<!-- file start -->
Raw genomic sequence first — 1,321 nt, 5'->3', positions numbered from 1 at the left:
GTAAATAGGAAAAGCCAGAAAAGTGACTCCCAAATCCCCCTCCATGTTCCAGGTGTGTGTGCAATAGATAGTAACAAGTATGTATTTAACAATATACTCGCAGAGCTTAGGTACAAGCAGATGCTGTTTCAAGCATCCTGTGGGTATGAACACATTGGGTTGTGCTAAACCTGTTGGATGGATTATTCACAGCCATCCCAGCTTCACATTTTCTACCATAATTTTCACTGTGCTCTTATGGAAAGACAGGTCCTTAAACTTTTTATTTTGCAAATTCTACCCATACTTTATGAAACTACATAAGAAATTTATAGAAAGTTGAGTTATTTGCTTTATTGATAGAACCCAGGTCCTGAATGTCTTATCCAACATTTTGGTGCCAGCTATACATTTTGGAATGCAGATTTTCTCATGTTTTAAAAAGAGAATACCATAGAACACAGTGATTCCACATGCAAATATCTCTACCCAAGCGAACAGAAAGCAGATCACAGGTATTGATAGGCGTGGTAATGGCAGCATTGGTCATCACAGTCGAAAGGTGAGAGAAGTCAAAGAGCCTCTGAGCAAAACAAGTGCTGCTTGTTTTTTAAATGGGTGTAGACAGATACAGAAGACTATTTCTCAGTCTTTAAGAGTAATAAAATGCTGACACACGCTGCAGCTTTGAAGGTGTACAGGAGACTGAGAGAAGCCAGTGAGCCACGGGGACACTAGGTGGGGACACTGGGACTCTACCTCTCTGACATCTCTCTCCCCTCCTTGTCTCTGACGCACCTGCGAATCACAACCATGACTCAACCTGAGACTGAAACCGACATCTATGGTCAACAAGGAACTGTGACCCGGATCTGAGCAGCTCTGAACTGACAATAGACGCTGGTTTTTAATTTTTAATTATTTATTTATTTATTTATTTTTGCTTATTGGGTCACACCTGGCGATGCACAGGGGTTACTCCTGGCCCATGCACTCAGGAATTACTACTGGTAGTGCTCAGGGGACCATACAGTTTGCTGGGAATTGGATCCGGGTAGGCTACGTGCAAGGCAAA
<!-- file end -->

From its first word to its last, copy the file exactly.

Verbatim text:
Raw genomic sequence first — 1,321 nt, 5'->3', positions numbered from 1 at the left:
GTAAATAGGAAAAGCCAGAAAAGTGACTCCCAAATCCCCCTCCATGTTCCAGGTGTGTGTGCAATAGATAGTAACAAGTATGTATTTAACAATATACTCGCAGAGCTTAGGTACAAGCAGATGCTGTTTCAAGCATCCTGTGGGTATGAACACATTGGGTTGTGCTAAACCTGTTGGATGGATTATTCACAGCCATCCCAGCTTCACATTTTCTACCATAATTTTCACTGTGCTCTTATGGAAAGACAGGTCCTTAAACTTTTTATTTTGCAAATTCTACCCATACTTTATGAAACTACATAAGAAATTTATAGAAAGTTGAGTTATTTGCTTTATTGATAGAACCCAGGTCCTGAATGTCTTATCCAACATTTTGGTGCCAGCTATACATTTTGGAATGCAGATTTTCTCATGTTTTAAAAAGAGAATACCATAGAACACAGTGATTCCACATGCAAATATCTCTACCCAAGCGAACAGAAAGCAGATCACAGGTATTGATAGGCGTGGTAATGGCAGCATTGGTCATCACAGTCGAAAGGTGAGAGAAGTCAAAGAGCCTCTGAGCAAAACAAGTGCTGCTTGTTTTTTAAATGGGTGTAGACAGATACAGAAGACTATTTCTCAGTCTTTAAGAGTAATAAAATGCTGACACACGCTGCAGCTTTGAAGGTGTACAGGAGACTGAGAGAAGCCAGTGAGCCACGGGGACACTAGGTGGGGACACTGGGACTCTACCTCTCTGACATCTCTCTCCCCTCCTTGTCTCTGACGCACCTGCGAATCACAACCATGACTCAACCTGAGACTGAAACCGACATCTATGGTCAACAAGGAACTGTGACCCGGATCTGAGCAGCTCTGAACTGACAATAGACGCTGGTTTTTAATTTTTAATTATTTATTTATTTATTTATTTTTGCTTATTGGGTCACACCTGGCGATGCACAGGGGTTACTCCTGGCCCATGCACTCAGGAATTACTACTGGTAGTGCTCAGGGGACCATACAGTTTGCTGGGAATTGGATCCGGGTAGGCTACGTGCAAGGCAAA